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RE: Viking Pine and St Margaret's birth place
I, too, know little about ship building, just what I have read in
various sources. Which hardly makes me an expert.
>From what I understand, the clinker built ships were built with over lapping
planks and then the ribbing and other support members were added to the
inside. This is probably why the ships were so flexible. The carvel built
ships were built from the inside out, starting with a skeleton and then
having planks laid over that. This design was necessitated, I believe, by
the addition of cannon as armament and the need for more structural
If Henry made the assumed voyage in a clinker built then it truly
was an epic voyage as this type of ship, while fairly stable in the ocean,
offered very little in the way of amenities. It would have been a more
pleasant trip in a carvel built which was the beginning of shipboard cabins
Just an unqualified observation on my part.
Oddly enough a quick search of the net on modern Viking ship replicas of the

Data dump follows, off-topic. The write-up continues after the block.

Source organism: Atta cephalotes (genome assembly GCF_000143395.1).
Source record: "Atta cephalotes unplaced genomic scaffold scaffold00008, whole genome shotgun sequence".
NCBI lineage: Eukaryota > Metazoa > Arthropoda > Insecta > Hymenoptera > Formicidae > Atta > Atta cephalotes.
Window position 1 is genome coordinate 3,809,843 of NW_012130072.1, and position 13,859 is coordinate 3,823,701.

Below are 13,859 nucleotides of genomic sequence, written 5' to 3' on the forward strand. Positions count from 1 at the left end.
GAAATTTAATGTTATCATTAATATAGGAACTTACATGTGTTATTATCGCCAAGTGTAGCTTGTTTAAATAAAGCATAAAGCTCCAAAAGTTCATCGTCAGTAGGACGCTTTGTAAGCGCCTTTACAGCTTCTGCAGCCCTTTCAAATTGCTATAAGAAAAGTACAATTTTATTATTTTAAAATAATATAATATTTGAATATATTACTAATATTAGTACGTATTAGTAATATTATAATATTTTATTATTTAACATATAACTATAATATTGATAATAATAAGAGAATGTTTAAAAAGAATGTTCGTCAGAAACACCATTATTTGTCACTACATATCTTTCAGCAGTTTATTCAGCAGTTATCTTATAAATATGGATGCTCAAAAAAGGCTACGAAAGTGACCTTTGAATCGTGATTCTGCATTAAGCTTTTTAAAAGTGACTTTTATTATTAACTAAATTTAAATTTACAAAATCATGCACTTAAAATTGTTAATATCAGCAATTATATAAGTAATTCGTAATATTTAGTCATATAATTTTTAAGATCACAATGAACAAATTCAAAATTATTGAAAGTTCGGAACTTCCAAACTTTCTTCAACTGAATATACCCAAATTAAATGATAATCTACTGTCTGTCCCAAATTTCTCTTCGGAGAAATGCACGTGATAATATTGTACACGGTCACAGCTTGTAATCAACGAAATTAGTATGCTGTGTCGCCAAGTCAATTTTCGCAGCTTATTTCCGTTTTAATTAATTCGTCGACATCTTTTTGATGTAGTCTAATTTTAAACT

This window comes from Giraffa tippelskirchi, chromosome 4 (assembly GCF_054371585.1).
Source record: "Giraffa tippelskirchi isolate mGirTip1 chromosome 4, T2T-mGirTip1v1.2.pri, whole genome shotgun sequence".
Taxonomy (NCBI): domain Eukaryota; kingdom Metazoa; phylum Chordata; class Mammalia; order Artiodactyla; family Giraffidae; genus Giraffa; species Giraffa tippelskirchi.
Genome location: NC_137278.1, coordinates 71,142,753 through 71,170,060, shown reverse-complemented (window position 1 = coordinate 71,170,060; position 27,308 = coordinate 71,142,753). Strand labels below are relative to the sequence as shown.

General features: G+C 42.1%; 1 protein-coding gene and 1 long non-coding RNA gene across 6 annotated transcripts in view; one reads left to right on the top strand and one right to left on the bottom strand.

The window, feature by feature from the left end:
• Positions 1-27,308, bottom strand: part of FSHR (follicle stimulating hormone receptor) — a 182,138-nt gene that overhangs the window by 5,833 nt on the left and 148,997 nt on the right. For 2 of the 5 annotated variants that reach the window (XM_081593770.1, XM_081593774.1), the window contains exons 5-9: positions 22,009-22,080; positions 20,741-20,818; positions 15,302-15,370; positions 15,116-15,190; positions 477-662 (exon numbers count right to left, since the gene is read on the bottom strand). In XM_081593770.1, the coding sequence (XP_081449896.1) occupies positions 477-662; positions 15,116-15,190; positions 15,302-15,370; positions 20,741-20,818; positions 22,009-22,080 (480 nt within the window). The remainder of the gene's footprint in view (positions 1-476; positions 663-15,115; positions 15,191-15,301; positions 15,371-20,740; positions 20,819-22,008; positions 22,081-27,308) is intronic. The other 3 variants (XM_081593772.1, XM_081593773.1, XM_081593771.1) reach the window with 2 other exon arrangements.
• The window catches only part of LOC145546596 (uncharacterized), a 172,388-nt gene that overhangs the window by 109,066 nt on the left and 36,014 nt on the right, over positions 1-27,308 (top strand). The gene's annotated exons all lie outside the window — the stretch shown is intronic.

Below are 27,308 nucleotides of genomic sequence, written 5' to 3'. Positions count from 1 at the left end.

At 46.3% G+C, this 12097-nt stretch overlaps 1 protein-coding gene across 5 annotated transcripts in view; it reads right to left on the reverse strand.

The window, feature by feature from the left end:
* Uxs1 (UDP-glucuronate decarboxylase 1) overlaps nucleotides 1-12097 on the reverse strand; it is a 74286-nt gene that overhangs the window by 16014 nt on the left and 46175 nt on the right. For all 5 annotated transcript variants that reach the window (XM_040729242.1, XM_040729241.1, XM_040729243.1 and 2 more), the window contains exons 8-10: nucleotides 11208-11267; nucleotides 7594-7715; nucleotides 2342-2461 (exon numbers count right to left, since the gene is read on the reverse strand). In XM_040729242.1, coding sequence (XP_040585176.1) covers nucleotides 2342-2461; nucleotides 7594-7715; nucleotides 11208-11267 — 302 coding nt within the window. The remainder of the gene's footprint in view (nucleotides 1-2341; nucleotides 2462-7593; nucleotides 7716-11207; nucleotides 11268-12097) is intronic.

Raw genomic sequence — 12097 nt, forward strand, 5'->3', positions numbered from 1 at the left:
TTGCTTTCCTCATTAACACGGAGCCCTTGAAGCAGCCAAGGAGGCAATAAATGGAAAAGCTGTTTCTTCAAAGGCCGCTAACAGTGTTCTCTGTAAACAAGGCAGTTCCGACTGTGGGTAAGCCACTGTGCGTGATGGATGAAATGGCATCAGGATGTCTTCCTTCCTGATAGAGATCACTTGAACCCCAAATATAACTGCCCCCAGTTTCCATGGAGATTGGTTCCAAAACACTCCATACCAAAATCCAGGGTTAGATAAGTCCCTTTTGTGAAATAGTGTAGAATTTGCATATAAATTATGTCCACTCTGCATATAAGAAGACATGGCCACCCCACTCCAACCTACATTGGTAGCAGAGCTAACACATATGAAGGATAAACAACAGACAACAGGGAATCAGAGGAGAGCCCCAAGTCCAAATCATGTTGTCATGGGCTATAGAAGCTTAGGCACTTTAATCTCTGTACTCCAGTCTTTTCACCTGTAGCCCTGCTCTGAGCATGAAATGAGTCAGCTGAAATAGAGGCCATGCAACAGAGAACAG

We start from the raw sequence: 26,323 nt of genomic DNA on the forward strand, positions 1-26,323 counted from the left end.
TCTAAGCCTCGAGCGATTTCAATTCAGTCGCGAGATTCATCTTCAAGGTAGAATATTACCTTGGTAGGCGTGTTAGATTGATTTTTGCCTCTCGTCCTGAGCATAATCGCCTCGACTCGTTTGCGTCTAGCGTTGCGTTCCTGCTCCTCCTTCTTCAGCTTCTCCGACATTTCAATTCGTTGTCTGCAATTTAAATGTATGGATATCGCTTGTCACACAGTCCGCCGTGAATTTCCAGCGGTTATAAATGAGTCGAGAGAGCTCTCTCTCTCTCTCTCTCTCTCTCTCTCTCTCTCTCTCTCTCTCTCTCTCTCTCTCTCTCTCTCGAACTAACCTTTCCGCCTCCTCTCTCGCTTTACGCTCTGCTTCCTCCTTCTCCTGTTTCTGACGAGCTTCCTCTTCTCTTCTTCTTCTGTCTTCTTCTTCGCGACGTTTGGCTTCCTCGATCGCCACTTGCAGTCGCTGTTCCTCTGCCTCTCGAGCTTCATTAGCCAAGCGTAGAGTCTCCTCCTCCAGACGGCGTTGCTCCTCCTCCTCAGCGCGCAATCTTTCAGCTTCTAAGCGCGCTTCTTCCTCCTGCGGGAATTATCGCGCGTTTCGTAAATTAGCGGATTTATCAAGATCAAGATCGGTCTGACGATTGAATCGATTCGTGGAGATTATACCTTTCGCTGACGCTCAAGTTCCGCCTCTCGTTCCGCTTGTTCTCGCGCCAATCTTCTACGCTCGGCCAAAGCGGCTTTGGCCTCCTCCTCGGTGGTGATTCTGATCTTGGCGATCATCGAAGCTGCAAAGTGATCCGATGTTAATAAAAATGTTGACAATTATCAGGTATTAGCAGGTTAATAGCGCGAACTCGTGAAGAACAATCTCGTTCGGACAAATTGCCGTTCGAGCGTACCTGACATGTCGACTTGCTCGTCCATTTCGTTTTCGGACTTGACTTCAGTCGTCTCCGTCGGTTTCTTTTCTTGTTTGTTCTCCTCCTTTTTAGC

clinker built type, show the structural members or skeleton going up first,
quite contrary to the definition of clinker built. I'd be interested in
hearing from a real shipwright or someone more knowledgeable in ship design.
It might cast some interesting light on what Henry would have gone through
in "discovering" the New World.
From: Sinclair [SMTP:email@example.com]
Sent: Thursday, March 21, 2002 8:42 AM
Subject: Re: Viking Pine and St Margaret's birth place
I do not know much about building a ship. I thought that
planks was what is meant by clinker built.
Can you elaborate on the carvel method?
Does any one know any thing about St Margaret's birth place. The
I have found say in equal numbers that she was born in Wessex or
Her marriage document says Wessex.
I have recreantly received an email in which an amateur historian
that no serious historian could possible believe that she was born
England. I have found a number of references from well known
historians who think that she was born in England. I guess that
----- Original Message -----
From: "Kyler, Dana" <DKyler@abdick.com>
Sent: Thursday, March 21, 2002 1:51 PM
Subject: RE: Viking Pine
> Actually, I believe; though I could be wrong, that Viking ships
> "clinker" built, which means they built the shell first & then
> ribbing. This was the common method of ship construction until the
> century when the "carvel" method became the norm. Considering the
[ Excess quotations omitted. ]
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